National competition challenges employers on disability inclusion

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Individuals with physical and intellectual disabilities have historically been overlooked in the job market due to the mistaken belief that they are unable to perform certain work tasks. But one government agency is working to dispel that myth, by challenging employers to expand their recruiting and retention programs to better include workers with disabilities.

The Administration for Community Living, a branch of the U.S. Department of Health and Human Services, has created a competition for businesses to compete for cash prizes by submitting plans to help employers nationwide reach a wider talent pool and create more employment opportunities for individuals with intellectual and developmental challenges.

“American businesses are looking for diverse and inclusive workplaces,” says Julie Hocker, commissioner of the ACL’s Administration on Disabilities. “The reality is that some of them aren’t sure how to get started.”

The competition, which is being run for the first time, is meant to be that stepping point, Hocker says, and will take place in three rounds, with the first phase ending Feb. 14, when all businesses must have their proposals submitted. ACL and a panel of judges will choose up to five businesses from the submissions who will win a small cash prize and move on to round two of the challenge.

The second phase will see the chosen businesses pilot their programs through August, giving them time to connect with ACL-provided coaches and to hire summer interns from a pool of candidates with disabilities. The businesses will be matched with mentors, associations for people with disabilities and other companies that have solved similar issues as the summer program rolls out.

At the end of August the businesses will go before a panel of judges to discuss the program, showcasing what they learned from their experience, the success of the employees and the overall results. Two to three finalists will join ACL in Washington, D.C. in October — national disability awareness month — when a grand prize winner will be awarded $100,000.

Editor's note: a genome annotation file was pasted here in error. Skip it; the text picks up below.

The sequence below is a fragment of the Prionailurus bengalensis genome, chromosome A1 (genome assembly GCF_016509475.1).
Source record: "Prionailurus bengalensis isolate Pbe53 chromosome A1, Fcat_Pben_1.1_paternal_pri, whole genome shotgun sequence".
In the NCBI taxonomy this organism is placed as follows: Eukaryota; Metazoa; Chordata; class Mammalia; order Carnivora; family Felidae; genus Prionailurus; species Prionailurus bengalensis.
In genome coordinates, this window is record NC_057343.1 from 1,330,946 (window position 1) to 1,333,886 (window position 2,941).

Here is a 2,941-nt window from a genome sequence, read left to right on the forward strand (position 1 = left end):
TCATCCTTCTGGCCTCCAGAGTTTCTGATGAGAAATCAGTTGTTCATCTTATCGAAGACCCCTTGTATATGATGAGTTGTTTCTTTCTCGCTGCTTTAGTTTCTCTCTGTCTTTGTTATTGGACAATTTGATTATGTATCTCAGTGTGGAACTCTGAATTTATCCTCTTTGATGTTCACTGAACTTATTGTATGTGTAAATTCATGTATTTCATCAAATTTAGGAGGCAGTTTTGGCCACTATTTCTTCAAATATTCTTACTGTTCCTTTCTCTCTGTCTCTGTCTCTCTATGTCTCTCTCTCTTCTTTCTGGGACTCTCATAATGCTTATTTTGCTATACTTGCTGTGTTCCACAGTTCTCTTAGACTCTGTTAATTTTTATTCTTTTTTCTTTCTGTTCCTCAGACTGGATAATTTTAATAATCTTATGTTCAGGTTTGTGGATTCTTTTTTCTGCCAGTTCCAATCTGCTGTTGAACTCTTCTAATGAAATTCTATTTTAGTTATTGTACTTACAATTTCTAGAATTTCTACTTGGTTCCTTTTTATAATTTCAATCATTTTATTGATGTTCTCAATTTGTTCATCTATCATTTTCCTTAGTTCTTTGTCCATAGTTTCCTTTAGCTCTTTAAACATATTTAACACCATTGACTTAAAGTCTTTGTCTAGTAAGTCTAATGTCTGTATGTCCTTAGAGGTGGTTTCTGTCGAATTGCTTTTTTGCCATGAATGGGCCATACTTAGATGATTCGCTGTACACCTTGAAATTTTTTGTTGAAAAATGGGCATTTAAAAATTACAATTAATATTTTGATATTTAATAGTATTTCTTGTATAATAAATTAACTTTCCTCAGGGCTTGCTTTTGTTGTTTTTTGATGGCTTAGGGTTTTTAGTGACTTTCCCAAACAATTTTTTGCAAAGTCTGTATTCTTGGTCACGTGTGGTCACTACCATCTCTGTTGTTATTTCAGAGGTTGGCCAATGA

“This is a tool that companies have used to increase underrepresented groups like women and veterans. Why not use that same tool for people with disabilities?” Hocker asks.

There are benefits for employers who are more inclusive of employees with disabilities. Besides improving employee retention and engagement, disability inclusive companies can gain as much as 28% higher revenue, according to data from Accenture. Inclusive companies can double their net income and yield 30% higher economic profit margins than their peers.

See Also: Busting the myths around disability inclusive workplaces

Some employers are recognizing this benefit and encouraging their peers to make disability inclusion part of their 2020 strategy. At the beginning of the year CEOs from Voya Financial, Accenture, CVS Health, Intel, Microsoft and Walmart sent a letter urging 1,000 Fortune CEOs to adopt this strategy.

Hocker herself is a prime example. Born with osteogenesis imperfecta, or brittle bone disease, Hocker has had over 150 fractures in her lifetime and uses a wheelchair to get around. She started interning through a program for disabled students to be connected to early job opportunities when she was 14 years old.

“It really began to dispel this myth that for me as a person with a significant disability, it would be hard for me to find a job,” Hocker says.

Hocker was nominated by President Trump in January to the position of assistant secretary for the Department of Labor, where she will lead the Office of Disability Employment Policy.

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Disability discrimination Employee benefits Employee classifications Diversity and equality